World Politics Review
March 14, 2008
By Alan W. Dowd
The harsh words and hard feelings that chilled transatlantic relations in January, when U.S. Defense Secretary Robert Gates made the mistake of stating the obvious about NATO’s mission in Afghanistan, will not be on the agenda during NATO’s Bucharest Summit the first week of April. But the source of Gates’ frustration that, in his words, most of the allies “are not trained in counterinsurgency” or doing enough in Afghanistan, should dominate the agenda—and so should the solution.
In many ways, NATO’s necessary but nettlesome mission in Afghanistan is a microcosm of its post-Cold War shortcomings: Every member recognizes the challenge and is eager to help. But since the challenge seems so distant and diffuse, every member perceives it—and prepares for it—differently. So a handful of countries carry the bulk of the load, with the U.S. shouldering the heaviest burden. The load is made all the heavier when certain members opt out of operations, fail to make good on their pledges or even fail to field battle-ready forces.
To sharpen the point here, Gates and his counterparts know that most of NATO’s non-U.S. armies had to hitch a ride with the U.S. Air Force or rent Soviet-era transports to deploy to Afghanistan.
Then, when some allies called on the alliance to augment NATO’s commitment in Afghanistan with elements of the NATO Response Force (NRF), other allies balked. “The NRF is not designed for this,” declared Jacques Chirac, then president of France. “It shouldn’t be used for any old matter.” Americans understandably took issue with the notion that the security and long-term stability of the very place that incubated al Qaeda is just “any old matter.”
Of course, as we later found out, the NRF was critically hamstrung from the start because only seven of NATO’s 26 members mustered the will to meet the alliance’s set standard of investing two percent of GDP on defense.
Germany is not one of those seven, even though it has an economy that could sustain such a commitment. But frustrations with Germany don’t end there. Germany stubbornly refuses to lift restrictions on where its 3,000 deployed troops will operate in Afghanistan. These “caveats,” as they are euphemistically called, strike at the very heart of the alliance’s cohesiveness. After all, as a handful of allies take big risks and heavy casualties in the restive south, Germany and others caveat their way out of Afghanistan’s most dangerous neighborhoods.
The good news—and bad news—is that we’ve been here before. History reminds us of two important truths: alliance warfare is never easy, but it’s better than the alternative—fighting alone.
In July of 1943, 450,000 British and American troops squared off against just 60,000 Germans on Sicily. In his history of World War II, A World at Arms, Gerhard Weinberg heaps criticism on the Allies for the “horrendous errors” made as a result of poor coordination between air and naval commanders. “Airborne forces suffered as much from Allied as from Axis fire,” he explains. The Allied command ultimately allowed the Germans to evacuate the bulk of their army onto the Italian mainland. As Omar Bradley would later say of the invasion, “Seldom in war has a major operation been undertaken in such a fog of indecision, confusion, and conflicting plans.”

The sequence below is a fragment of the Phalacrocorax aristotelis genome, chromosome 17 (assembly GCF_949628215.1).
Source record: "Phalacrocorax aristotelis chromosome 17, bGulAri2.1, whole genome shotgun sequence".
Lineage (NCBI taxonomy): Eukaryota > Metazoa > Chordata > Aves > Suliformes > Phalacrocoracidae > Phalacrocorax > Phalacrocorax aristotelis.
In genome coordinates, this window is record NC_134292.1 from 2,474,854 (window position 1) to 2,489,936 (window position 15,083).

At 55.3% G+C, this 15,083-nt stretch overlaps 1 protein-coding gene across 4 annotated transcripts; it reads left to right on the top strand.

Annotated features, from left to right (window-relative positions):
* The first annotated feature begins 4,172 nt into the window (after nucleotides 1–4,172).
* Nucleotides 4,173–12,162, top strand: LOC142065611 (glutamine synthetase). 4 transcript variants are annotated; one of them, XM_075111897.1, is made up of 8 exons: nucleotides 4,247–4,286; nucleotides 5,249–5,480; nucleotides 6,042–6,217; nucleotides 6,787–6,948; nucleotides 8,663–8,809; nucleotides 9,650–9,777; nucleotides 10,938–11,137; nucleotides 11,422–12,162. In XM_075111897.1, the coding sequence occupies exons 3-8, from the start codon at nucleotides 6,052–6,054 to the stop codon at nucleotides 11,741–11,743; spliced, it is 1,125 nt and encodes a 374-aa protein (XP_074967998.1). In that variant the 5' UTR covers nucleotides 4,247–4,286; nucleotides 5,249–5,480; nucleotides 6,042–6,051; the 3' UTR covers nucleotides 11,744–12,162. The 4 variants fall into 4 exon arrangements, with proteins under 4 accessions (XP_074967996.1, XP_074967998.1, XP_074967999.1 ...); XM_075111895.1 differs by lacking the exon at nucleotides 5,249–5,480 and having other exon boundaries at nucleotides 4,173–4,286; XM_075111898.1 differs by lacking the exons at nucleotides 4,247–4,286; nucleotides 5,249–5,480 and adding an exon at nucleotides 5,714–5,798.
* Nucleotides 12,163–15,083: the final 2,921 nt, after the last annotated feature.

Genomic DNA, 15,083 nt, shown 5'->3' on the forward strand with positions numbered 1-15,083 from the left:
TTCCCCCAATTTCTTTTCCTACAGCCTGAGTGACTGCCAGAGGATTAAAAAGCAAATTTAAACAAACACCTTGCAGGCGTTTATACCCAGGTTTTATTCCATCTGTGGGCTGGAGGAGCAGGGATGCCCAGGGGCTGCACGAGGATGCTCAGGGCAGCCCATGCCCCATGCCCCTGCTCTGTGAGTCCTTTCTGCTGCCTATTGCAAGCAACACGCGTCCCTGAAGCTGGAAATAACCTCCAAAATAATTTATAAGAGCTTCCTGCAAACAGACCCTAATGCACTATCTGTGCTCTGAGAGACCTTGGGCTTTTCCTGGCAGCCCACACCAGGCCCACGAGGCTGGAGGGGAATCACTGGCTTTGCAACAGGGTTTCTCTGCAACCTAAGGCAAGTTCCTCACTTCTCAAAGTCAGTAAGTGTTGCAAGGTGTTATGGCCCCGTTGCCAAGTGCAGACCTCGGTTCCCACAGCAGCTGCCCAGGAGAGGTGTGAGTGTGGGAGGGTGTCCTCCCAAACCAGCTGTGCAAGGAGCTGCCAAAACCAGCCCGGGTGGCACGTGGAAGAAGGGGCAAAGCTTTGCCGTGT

After the war, Washington had no plans for a long-term military commitment to Europe. So, as the Soviet menace emerged, a handful of European countries scrambled to form their own alliance. Yet it would not be enough to deter Moscow.
Only after America realized that its security was linked to Europe’s did NATO emerge. It’s no coincidence that the alliance came into being during Moscow’s blockade of Berlin. In response, Allied air forces flew 277,000 missions and delivered 2.3 million tons of supplies to Berlin. About 75 percent of those missions were flown by Americans. It was an early indication of the heavy burden the United States would carry throughout the Cold War—and continues to carry today.
Indeed, contrary to the myths we have crafted about the Cold War, the transatlantic partnership was anything but perfect during that “long, twilight struggle.”
In 1956, Britain diverted equipment intended for NATO’s European defense to launch a war in Egypt. Eisenhower found out about British preparations for war from U.S. reconnaissance photos.
Historian Walter LaFeber concludes that Washington’s unilateral handling of the Cuban Missile Crisis left European leaders with the impression that NATO was more akin to a satellite system than an alliance. Shaken by the notion that, in LaFeber’s clever phrase, Washington had dragged them “uncomfortably close to annihilation without representation,” the French and others grew ever more independent.